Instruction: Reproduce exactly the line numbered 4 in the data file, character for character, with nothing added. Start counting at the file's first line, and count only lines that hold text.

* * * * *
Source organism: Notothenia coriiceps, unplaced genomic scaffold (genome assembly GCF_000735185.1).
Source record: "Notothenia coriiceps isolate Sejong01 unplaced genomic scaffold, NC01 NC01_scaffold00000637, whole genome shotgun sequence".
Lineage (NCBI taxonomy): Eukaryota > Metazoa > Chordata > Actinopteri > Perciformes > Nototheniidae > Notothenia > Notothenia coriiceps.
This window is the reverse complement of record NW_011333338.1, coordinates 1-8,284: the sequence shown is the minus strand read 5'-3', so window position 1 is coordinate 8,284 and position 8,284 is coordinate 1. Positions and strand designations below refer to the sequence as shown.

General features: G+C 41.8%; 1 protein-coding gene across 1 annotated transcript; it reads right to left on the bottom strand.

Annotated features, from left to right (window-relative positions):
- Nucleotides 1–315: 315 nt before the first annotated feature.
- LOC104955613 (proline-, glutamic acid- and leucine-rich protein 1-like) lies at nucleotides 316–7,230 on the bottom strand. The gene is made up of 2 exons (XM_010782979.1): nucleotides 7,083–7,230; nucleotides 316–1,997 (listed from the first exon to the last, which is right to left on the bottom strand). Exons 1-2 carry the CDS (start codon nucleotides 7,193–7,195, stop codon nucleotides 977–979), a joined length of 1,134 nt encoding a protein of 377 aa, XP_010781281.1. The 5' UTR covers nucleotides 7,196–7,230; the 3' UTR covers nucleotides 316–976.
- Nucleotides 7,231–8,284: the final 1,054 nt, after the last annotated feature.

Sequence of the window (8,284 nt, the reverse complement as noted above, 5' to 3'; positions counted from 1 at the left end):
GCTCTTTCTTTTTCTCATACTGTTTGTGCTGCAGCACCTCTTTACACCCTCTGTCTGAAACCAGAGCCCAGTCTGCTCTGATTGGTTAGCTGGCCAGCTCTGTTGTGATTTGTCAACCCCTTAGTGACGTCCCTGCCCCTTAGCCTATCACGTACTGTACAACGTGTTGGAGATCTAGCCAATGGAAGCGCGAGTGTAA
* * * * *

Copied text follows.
This window is the reverse complement of record NW_011333338.1, coordinates 1-8,284: the sequence shown is the minus strand read 5'-3', so window position 1 is coordinate 8,284 and position 8,284 is coordinate 1. Positions and strand designations below refer to the sequence as shown.